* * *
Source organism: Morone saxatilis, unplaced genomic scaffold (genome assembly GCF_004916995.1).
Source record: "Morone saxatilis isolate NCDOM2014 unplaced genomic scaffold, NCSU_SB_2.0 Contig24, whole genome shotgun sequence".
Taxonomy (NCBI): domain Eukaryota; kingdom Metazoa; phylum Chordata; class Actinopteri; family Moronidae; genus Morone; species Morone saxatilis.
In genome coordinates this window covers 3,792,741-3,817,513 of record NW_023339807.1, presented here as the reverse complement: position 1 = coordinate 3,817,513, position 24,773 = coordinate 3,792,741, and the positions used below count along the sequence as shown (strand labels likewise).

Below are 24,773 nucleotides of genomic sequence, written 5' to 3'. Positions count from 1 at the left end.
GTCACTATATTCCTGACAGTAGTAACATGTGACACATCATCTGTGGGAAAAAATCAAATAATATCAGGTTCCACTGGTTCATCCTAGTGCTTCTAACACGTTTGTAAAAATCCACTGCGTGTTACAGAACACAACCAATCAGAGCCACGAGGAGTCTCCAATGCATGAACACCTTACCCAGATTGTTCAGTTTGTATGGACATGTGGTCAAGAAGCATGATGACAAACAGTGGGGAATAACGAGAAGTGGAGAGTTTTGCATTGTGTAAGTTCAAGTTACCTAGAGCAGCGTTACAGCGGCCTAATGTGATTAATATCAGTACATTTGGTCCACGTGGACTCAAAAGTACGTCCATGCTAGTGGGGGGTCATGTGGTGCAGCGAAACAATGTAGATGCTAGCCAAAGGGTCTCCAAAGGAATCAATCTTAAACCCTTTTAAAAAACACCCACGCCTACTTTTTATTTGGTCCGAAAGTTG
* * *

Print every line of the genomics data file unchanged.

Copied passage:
Source organism: Morone saxatilis, unplaced genomic scaffold (genome assembly GCF_004916995.1).
Source record: "Morone saxatilis isolate NCDOM2014 unplaced genomic scaffold, NCSU_SB_2.0 Contig24, whole genome shotgun sequence".
Taxonomy (NCBI): domain Eukaryota; kingdom Metazoa; phylum Chordata; class Actinopteri; family Moronidae; genus Morone; species Morone saxatilis.
In genome coordinates this window covers 3,792,741-3,817,513 of record NW_023339807.1, presented here as the reverse complement: position 1 = coordinate 3,817,513, position 24,773 = coordinate 3,792,741, and the positions used below count along the sequence as shown (strand labels likewise).

Below are 24,773 nucleotides of genomic sequence, written 5' to 3'. Positions count from 1 at the left end.
GTCACTATATTCCTGACAGTAGTAACATGTGACACATCATCTGTGGGAAAAAATCAAATAATATCAGGTTCCACTGGTTCATCCTAGTGCTTCTAACACGTTTGTAAAAATCCACTGCGTGTTACAGAACACAACCAATCAGAGCCACGAGGAGTCTCCAATGCATGAACACCTTACCCAGATTGTTCAGTTTGTATGGACATGTGGTCAAGAAGCATGATGACAAACAGTGGGGAATAACGAGAAGTGGAGAGTTTTGCATTGTGTAAGTTCAAGTTACCTAGAGCAGCGTTACAGCGGCCTAATGTGATTAATATCAGTACATTTGGTCCACGTGGACTCAAAAGTACGTCCATGCTAGTGGGGGGTCATGTGGTGCAGCGAAACAATGTAGATGCTAGCCAAAGGGTCTCCAAAGGAATCAATCTTAAACCCTTTTAAAAAACACCCACGCCTACTTTTTATTTGGTCCGAAAGTTG